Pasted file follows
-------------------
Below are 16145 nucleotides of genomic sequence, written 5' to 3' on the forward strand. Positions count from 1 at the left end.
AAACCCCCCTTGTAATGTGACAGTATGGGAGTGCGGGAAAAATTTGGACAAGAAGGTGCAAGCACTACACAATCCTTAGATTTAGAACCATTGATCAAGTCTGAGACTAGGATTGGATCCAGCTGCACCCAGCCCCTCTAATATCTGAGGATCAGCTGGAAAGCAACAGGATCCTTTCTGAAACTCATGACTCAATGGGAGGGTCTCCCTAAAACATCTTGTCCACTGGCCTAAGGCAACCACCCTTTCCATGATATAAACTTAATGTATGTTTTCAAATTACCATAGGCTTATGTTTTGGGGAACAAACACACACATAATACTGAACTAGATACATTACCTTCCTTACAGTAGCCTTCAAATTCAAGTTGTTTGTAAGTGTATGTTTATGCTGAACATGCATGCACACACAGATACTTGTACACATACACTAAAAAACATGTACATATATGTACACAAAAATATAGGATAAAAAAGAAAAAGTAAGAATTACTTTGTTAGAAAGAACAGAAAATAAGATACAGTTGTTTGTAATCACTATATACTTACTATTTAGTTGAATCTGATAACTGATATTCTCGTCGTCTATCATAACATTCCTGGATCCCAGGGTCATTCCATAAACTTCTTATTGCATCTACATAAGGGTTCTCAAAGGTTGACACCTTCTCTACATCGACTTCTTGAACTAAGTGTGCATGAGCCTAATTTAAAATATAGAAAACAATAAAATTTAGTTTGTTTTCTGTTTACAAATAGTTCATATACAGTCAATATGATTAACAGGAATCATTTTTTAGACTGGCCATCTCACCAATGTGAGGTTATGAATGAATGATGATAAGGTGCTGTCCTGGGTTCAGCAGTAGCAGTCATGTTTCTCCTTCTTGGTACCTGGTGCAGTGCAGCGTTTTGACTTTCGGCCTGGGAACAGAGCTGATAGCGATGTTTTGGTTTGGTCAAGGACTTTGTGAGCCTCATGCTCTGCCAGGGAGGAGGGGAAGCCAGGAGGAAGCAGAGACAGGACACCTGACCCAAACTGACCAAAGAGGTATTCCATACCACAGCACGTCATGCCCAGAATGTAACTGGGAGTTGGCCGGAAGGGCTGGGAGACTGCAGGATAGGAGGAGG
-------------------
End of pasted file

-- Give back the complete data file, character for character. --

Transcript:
Below are 16145 nucleotides of genomic sequence, written 5' to 3' on the forward strand. Positions count from 1 at the left end.
AAACCCCCCTTGTAATGTGACAGTATGGGAGTGCGGGAAAAATTTGGACAAGAAGGTGCAAGCACTACACAATCCTTAGATTTAGAACCATTGATCAAGTCTGAGACTAGGATTGGATCCAGCTGCACCCAGCCCCTCTAATATCTGAGGATCAGCTGGAAAGCAACAGGATCCTTTCTGAAACTCATGACTCAATGGGAGGGTCTCCCTAAAACATCTTGTCCACTGGCCTAAGGCAACCACCCTTTCCATGATATAAACTTAATGTATGTTTTCAAATTACCATAGGCTTATGTTTTGGGGAACAAACACACACATAATACTGAACTAGATACATTACCTTCCTTACAGTAGCCTTCAAATTCAAGTTGTTTGTAAGTGTATGTTTATGCTGAACATGCATGCACACACAGATACTTGTACACATACACTAAAAAACATGTACATATATGTACACAAAAATATAGGATAAAAAAGAAAAAGTAAGAATTACTTTGTTAGAAAGAACAGAAAATAAGATACAGTTGTTTGTAATCACTATATACTTACTATTTAGTTGAATCTGATAACTGATATTCTCGTCGTCTATCATAACATTCCTGGATCCCAGGGTCATTCCATAAACTTCTTATTGCATCTACATAAGGGTTCTCAAAGGTTGACACCTTCTCTACATCGACTTCTTGAACTAAGTGTGCATGAGCCTAATTTAAAATATAGAAAACAATAAAATTTAGTTTGTTTTCTGTTTACAAATAGTTCATATACAGTCAATATGATTAACAGGAATCATTTTTTAGACTGGCCATCTCACCAATGTGAGGTTATGAATGAATGATGATAAGGTGCTGTCCTGGGTTCAGCAGTAGCAGTCATGTTTCTCCTTCTTGGTACCTGGTGCAGTGCAGCGTTTTGACTTTCGGCCTGGGAACAGAGCTGATAGCGATGTTTTGGTTTGGTCAAGGACTTTGTGAGCCTCATGCTCTGCCAGGGAGGAGGGGAAGCCAGGAGGAAGCAGAGACAGGACACCTGACCCAAACTGACCAAAGAGGTATTCCATACCACAGCACGTCATGCCCAGAATGTAACTGGGAGTTGGCCGGAAGGGCTGGGAGACTGCAGGATAGGAGGAGG